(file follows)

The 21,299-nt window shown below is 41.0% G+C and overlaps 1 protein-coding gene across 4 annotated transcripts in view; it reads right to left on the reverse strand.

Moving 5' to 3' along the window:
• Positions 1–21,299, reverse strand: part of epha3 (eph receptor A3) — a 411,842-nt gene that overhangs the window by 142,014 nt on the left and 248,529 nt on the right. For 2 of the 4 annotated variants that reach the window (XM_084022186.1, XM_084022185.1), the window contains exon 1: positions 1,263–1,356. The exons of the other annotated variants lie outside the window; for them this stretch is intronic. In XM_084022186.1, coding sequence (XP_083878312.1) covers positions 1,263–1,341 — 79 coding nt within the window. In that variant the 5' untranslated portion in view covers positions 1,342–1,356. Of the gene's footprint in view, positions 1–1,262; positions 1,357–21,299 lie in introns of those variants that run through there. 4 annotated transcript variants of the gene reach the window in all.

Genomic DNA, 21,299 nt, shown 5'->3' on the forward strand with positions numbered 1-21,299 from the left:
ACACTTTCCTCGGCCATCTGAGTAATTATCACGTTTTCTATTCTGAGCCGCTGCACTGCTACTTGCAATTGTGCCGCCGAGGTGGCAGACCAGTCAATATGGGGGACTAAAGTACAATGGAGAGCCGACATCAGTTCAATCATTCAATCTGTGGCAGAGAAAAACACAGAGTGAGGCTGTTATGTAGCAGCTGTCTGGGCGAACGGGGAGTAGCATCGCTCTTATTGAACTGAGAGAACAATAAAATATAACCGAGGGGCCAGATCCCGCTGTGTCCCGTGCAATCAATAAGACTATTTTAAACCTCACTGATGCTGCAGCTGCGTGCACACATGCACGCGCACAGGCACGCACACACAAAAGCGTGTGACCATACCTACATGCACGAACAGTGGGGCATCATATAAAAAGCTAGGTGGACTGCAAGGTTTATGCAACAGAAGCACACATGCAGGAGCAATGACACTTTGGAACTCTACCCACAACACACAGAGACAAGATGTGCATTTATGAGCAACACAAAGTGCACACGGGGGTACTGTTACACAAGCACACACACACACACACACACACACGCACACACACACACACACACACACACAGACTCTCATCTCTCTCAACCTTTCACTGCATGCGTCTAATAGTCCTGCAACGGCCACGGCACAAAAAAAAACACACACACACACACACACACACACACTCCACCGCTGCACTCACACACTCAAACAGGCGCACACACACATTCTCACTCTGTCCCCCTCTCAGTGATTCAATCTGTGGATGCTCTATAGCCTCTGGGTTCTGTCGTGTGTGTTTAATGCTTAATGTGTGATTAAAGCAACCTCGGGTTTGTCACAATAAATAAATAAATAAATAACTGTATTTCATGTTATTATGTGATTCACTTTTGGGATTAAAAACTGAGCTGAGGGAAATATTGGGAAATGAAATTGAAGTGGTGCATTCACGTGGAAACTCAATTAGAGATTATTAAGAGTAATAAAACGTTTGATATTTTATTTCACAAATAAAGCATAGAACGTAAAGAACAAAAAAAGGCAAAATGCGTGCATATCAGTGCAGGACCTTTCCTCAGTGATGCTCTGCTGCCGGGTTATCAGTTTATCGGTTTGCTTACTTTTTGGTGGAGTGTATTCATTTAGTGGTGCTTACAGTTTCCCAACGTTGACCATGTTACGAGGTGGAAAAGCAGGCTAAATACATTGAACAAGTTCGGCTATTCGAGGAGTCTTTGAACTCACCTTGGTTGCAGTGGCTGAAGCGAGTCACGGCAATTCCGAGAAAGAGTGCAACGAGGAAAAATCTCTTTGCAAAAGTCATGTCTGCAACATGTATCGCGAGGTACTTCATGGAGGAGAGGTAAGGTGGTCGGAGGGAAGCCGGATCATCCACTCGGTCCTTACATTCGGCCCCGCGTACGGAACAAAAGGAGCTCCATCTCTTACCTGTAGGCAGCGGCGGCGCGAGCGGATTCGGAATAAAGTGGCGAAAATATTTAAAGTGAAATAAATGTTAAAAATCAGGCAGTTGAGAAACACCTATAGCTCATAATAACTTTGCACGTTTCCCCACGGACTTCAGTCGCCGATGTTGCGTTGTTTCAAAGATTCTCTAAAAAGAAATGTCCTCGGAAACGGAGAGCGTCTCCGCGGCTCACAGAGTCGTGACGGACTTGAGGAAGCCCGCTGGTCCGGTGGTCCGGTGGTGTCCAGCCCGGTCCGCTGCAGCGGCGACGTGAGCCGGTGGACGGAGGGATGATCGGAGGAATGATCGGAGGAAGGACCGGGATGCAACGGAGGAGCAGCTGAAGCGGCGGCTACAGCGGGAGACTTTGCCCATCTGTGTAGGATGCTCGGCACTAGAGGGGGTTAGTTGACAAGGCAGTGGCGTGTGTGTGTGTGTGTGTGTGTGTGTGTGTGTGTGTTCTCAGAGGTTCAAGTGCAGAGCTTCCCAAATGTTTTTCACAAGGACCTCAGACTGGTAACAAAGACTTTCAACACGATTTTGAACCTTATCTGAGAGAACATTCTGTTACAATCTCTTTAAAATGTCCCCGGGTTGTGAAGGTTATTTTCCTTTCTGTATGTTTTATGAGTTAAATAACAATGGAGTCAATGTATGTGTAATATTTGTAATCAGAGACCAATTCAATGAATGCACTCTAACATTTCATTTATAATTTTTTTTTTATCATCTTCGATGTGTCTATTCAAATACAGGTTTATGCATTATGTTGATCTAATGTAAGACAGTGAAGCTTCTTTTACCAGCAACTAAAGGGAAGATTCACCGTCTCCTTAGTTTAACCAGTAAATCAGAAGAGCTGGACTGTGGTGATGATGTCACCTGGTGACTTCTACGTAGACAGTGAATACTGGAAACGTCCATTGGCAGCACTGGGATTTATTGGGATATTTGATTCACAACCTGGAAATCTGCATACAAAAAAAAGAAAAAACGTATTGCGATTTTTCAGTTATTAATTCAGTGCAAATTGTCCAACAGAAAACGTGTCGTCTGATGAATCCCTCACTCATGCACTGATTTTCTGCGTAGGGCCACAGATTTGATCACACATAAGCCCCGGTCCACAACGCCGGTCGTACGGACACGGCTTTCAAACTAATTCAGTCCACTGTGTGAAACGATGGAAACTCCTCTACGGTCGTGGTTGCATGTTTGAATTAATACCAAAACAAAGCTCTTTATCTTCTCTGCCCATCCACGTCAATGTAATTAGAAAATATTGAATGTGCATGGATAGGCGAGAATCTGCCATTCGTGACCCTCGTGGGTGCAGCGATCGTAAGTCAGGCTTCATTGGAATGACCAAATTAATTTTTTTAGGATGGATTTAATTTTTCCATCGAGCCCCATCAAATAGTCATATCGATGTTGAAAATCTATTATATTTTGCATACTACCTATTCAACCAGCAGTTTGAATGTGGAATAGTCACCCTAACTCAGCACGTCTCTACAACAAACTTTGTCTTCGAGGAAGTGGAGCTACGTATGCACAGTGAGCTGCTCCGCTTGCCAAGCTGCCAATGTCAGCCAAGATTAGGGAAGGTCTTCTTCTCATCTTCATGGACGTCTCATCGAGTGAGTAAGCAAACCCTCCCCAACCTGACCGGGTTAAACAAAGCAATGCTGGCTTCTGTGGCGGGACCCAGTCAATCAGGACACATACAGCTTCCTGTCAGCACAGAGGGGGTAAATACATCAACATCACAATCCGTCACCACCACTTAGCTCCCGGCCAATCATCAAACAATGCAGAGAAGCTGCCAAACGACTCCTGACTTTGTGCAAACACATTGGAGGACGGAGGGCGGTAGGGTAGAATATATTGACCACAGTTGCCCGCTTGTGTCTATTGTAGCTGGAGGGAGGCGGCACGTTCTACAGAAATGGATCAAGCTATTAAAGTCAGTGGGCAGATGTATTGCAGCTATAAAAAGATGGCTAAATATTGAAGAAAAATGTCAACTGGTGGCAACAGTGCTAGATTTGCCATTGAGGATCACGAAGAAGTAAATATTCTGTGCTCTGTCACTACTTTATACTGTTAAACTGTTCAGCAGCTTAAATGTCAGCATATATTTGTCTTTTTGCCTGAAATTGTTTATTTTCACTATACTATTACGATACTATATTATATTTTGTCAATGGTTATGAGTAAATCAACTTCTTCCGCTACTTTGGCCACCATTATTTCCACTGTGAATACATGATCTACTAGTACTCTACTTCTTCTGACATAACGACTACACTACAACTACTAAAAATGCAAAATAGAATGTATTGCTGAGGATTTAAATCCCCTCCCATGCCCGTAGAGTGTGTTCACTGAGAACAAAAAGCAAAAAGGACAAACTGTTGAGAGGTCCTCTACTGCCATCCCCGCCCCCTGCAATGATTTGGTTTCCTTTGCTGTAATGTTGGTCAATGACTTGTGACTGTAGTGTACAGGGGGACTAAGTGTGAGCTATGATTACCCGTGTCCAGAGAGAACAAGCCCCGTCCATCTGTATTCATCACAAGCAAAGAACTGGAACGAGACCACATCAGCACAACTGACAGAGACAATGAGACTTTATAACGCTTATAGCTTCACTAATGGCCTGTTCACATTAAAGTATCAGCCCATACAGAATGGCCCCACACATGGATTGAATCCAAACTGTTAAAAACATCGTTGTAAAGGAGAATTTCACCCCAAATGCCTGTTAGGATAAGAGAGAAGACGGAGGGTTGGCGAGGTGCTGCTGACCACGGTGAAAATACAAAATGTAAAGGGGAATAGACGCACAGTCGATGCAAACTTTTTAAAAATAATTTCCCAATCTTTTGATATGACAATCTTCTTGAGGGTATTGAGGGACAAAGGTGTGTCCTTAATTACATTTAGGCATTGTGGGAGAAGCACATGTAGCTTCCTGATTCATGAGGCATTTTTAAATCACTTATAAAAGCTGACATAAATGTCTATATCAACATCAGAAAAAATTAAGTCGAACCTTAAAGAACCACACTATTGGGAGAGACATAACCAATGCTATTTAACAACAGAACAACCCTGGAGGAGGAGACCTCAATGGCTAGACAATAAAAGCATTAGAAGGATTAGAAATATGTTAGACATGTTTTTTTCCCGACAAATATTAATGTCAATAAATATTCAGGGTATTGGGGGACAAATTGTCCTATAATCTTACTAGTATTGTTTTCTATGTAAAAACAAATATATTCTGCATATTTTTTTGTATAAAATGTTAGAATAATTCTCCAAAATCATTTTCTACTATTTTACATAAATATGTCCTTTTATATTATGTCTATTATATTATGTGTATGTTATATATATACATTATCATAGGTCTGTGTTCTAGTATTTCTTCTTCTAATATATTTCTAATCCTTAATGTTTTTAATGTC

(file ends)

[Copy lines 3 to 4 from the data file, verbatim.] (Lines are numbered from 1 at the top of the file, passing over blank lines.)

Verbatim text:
• Positions 1–21,299, reverse strand: part of epha3 (eph receptor A3) — a 411,842-nt gene that overhangs the window by 142,014 nt on the left and 248,529 nt on the right. For 2 of the 4 annotated variants that reach the window (XM_084022186.1, XM_084022185.1), the window contains exon 1: positions 1,263–1,356. The exons of the other annotated variants lie outside the window; for them this stretch is intronic. In XM_084022186.1, coding sequence (XP_083878312.1) covers positions 1,263–1,341 — 79 coding nt within the window. In that variant the 5' untranslated portion in view covers positions 1,342–1,356. Of the gene's footprint in view, positions 1–1,262; positions 1,357–21,299 lie in introns of those variants that run through there. 4 annotated transcript variants of the gene reach the window in all.

Genomic DNA, 21,299 nt, shown 5'->3' on the forward strand with positions numbered 1-21,299 from the left: